Tyler Anderson struggling after leaving Dodgers was most predictable outcome ever
By Jason Reed
The Los Angeles Dodgers have historically been one of the best teams in MLB when it comes to maximizing players and finding hidden gems in unexpected places. In 2022, left-handed pitcher Tyler Anderson became the latest example of the team getting the most out of an under-the-radar asset.
Anderson started the year in the bullpen but was forced into the starting rotation because of injuries in April. By the time the rotation got healthy, it was impossible to remove him. Anderson became one of the most consistent arms on the team, finishing with a 2.57 ERA and 1.002 WHIP in 178.2 innings pitched during an All-Star campaign.
This earned Anderson a nice payday with the LA Angels -- a price the Dodger probably wouldn't have matched. The Halos signed Anderson to a three-year, $39 million contract after the Dodgers threw him the qualifying offer.
After a strong spring training, Anderson's success has not translated to Orange County. Anderson is sporting a 7.20 ERA after four starts with the Halos, allowing five or more runs in each of those outings.
Tyler Anderson's struggles after leaving Dodgers for Angels are incredibly predictable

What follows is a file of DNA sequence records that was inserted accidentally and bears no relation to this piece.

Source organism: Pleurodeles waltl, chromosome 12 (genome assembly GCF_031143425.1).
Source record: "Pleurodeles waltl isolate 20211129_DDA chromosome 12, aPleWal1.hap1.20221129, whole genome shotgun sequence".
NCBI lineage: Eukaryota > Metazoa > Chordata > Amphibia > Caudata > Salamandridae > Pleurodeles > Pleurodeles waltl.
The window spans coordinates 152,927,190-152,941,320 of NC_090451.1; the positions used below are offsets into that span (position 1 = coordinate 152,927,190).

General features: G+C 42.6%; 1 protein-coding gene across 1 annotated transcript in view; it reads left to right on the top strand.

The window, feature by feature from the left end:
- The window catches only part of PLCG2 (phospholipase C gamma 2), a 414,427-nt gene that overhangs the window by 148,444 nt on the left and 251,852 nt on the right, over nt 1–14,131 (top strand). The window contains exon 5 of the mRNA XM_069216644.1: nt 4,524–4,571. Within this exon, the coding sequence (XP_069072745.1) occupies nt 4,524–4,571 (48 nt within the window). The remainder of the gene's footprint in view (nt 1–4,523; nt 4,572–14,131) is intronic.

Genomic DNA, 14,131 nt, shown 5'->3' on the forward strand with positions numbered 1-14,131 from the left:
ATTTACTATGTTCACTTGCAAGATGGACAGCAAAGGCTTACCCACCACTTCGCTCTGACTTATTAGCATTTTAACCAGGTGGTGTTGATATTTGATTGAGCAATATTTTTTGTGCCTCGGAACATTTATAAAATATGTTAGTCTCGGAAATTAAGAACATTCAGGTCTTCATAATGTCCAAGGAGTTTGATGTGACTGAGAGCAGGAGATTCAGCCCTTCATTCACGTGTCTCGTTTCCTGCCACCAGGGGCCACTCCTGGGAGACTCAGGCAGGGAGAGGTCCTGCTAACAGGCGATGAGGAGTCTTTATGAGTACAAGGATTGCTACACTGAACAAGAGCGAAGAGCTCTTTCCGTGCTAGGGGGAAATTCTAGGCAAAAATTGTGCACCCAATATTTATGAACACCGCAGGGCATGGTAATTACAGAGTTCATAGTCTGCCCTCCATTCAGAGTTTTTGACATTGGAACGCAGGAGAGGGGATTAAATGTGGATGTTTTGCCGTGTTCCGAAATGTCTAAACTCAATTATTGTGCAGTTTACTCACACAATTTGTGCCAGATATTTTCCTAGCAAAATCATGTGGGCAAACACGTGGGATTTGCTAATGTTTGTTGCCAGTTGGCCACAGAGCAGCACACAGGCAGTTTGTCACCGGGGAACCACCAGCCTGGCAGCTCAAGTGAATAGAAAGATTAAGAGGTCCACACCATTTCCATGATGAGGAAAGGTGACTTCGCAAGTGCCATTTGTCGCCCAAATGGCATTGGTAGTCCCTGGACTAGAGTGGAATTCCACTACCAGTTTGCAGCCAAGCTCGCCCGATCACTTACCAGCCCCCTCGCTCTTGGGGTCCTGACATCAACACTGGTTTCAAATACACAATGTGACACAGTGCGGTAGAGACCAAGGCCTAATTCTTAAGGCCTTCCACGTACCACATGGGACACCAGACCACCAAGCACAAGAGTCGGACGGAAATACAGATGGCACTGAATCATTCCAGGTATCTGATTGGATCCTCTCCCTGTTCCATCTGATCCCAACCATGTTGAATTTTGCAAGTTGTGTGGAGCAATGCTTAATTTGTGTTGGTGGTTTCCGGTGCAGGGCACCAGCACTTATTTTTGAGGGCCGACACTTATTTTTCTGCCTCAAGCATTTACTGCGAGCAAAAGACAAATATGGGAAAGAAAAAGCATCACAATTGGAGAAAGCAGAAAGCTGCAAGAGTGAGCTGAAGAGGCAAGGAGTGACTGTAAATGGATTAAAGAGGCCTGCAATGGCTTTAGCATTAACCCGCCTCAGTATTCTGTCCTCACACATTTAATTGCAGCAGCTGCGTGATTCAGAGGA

History tends to repeat itself and this is another example of baseball history coming full circle. While the Dodgers are one of the best teams in the league in maximizing talent, the Angels have historically been a team that overpays for players to disappoint (hence why they haven't made the playoffs since 2014).
It's still an incredibly small sample size, but it's hard to believe in Anderson considering his career numbers and the fact he's doing even worse with a team that can't right the ship.
According to Baseball Savant, Anderson is in the bottom 19th percentile in expected batting average, bottom 25th percentile in expected slugging, and the bottom fifth percentile in strikeout rate. Yikes.
The Angels have at least one saving grace, and that's the fact that Noah Syndergaard hasn't been great for the Dodgers thus far. The two teams essentially swapped back-end rotation arms and neither have been particularly impressive. However, Syndergaard's 4.91 ERA is still better than Anderson's 7.20.
If anything, Anderson coming back down to earth should remind Dodgers fans that the team doesn't need to chase big names to be successful. This team can get the most out of pitchers that otherwise look replaceable when they are wearing a different uniform.